Mikhail: Gotcha. Now obviously a lot of Kickstarter campaigns fail and you hear about it all the time, they don’t meet their goals or what not. How much control do I as the creator of the toy have over the campaign that’s going to be launched on Kickstarter?
Judd: That’s a very good question. We expect all of our creators to be actively involved with their campaign and before we launch any campaign on any crowdfunding site we do our own analytics and we look at what is being presented. We use a lot of experts to make sure before we launch any campaign that it makes sense, not only as an item but also as a brand.
Mikhail: So basically you would say, “OK based on your toy, we think it would be a good idea to set the goal to, let’s say five thousand dollars.”
Judd: That’s exactly right. So what happens is, assuming you come up with an idea and it’s a toy but you have a comic book story behind it, we would take that and we would build a campaign based on a couple of different criteria:
A) What’s the demographic you’re trying to reach so we are able to speak to that demographic?
B) Does it have consistency, a brand can you make different types of product within this item. We don’t do anything that we believe is vulgar or something we would not endorse ourselves and be proud of.
Mikhail: That was actually my next question. So obviously you have a lot of experience with toys; Minecraft, Sonic the Hedgehog, etc. What if someone had more of a mature themed idea and not necessarily a plushie but maybe something gritty or something darker? Is that still something that you guys would back?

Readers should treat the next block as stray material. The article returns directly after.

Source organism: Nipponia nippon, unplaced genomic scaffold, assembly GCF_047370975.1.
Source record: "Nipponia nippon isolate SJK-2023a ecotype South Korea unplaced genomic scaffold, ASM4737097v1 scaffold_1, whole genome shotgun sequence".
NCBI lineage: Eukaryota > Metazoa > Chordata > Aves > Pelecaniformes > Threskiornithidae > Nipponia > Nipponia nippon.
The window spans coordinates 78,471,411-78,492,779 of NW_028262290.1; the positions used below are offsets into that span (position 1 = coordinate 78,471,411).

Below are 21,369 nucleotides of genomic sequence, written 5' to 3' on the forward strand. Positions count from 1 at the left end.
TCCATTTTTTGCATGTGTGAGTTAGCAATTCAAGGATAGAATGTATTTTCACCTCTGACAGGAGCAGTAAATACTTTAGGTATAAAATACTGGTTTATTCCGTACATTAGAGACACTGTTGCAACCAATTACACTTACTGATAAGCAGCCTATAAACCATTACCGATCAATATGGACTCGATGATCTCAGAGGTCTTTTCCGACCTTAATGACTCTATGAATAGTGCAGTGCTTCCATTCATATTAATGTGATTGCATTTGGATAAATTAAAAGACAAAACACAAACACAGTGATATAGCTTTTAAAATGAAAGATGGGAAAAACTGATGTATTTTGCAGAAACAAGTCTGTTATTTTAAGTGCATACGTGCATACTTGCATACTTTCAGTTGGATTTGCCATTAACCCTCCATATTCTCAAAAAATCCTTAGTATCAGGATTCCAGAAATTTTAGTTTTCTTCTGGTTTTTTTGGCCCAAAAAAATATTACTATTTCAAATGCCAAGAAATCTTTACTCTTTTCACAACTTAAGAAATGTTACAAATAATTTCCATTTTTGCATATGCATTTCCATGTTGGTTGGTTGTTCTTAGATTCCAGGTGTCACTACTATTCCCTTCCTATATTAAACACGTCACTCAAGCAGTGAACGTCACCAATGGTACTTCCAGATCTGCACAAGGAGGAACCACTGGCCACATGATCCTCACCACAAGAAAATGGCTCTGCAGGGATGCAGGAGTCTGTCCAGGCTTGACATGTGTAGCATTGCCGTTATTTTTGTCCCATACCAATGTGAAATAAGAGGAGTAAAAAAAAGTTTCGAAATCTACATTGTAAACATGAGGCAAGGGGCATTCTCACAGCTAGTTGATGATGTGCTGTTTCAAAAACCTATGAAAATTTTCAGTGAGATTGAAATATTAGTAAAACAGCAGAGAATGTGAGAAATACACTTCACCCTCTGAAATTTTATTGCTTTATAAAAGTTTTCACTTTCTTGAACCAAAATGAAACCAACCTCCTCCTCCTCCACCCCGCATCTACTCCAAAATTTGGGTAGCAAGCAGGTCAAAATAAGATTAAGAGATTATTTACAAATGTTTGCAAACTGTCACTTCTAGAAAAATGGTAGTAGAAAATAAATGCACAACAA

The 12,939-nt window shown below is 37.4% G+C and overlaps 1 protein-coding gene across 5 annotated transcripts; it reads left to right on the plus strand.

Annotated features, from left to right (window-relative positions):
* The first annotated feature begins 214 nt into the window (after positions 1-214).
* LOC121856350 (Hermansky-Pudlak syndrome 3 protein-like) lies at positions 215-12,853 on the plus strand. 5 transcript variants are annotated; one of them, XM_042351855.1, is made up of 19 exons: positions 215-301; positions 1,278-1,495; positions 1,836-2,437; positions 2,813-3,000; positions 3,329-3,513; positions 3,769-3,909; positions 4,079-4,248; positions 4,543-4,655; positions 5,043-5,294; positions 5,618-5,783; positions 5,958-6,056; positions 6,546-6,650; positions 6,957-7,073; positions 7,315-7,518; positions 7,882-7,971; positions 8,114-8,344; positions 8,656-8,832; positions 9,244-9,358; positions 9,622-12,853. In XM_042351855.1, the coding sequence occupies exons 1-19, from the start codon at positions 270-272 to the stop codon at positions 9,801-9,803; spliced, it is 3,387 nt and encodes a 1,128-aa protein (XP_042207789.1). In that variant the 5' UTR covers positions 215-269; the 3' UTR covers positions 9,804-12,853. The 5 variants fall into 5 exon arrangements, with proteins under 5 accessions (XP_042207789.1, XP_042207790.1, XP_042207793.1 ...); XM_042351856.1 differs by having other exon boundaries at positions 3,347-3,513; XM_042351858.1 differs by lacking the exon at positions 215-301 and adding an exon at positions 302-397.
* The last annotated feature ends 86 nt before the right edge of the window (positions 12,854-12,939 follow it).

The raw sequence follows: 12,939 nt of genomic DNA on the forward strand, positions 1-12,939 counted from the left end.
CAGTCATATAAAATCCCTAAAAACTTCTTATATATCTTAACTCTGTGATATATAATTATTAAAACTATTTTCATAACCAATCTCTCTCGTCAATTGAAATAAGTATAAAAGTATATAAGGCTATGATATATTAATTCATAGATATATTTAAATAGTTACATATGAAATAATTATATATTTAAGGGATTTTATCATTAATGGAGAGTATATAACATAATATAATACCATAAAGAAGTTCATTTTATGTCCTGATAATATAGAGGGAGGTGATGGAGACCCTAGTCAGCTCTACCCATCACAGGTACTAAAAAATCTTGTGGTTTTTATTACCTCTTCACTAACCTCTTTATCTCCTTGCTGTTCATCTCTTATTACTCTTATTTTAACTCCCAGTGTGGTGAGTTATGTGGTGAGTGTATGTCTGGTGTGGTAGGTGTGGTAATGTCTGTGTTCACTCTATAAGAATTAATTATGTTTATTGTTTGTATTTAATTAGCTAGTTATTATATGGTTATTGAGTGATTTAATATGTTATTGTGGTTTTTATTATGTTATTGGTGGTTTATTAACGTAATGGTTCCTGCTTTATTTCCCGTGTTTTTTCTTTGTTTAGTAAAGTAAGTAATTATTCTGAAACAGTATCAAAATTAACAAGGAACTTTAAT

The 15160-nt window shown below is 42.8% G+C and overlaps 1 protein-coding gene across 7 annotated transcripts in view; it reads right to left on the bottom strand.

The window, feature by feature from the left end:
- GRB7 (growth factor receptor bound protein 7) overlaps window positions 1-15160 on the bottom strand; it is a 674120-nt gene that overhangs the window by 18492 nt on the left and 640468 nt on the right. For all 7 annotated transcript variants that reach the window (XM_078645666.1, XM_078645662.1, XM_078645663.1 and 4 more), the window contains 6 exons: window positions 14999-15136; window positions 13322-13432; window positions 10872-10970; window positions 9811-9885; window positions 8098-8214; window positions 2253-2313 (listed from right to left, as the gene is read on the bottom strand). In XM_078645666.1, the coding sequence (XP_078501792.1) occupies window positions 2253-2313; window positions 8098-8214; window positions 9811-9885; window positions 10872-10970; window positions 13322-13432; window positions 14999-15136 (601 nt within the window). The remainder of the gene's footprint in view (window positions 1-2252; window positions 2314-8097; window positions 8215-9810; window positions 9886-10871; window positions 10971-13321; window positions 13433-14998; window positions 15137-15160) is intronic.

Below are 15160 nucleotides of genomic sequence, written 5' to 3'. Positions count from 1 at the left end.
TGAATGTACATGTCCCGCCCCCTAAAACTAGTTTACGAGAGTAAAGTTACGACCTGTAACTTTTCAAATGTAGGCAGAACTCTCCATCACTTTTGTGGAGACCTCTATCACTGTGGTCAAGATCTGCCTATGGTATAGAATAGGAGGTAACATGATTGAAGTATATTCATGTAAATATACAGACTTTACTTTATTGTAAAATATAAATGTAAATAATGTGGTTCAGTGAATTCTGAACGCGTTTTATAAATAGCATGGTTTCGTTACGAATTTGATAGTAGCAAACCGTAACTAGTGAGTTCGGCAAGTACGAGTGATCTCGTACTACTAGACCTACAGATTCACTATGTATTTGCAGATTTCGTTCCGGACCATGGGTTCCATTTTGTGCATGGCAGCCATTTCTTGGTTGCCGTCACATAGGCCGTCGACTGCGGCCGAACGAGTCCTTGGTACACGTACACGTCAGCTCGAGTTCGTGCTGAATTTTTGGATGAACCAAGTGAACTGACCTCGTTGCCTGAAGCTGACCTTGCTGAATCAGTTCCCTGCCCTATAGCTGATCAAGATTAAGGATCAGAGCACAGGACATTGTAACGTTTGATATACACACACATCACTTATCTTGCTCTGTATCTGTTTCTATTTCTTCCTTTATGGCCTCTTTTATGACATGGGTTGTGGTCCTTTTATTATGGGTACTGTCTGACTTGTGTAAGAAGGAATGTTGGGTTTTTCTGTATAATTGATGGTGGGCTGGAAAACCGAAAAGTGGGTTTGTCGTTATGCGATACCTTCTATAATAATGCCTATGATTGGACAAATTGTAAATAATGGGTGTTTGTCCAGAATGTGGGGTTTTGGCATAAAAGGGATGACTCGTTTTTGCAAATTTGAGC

Judd: Well we would back anything that we believe was an authentic brand that made sense. Our products have worked with brands that run the gamut. Everything from One Direction and Star Wars to Mortal Kombat. We do things that we believe that we can be proud of and we’re not proud of anything we consider vulgar. Does that answer your question?
Mikhail: It does, so let’s say your Kickstarter is successful, it meets its goal. Is there another step after Kickstarter?
Judd: Once the Kickstarter or other crowdfunding site is successful with your campaign, as a bonus the creator gets five thousand dollars. Also, the creator gets a five percent net revenue participation fee which is very big (Editor’s note: Judd is referring to 5% of the net revenue of the successful Kickstarter campaign here). Jazwings will invest all the money in funding the campaign in all it’s aspects: funding the ad space, funding the product at no risk to the Creator and will fulfill any and all Kickstarter promises. Jazwings don’t expect to make much money out of the process but the Creator will not only make five thousand dollars but also five percent net revenue.
Mikhail: That’s pretty good. So I make the net revenue, is there another step? If it’s successful what’s the next step in the process, if any?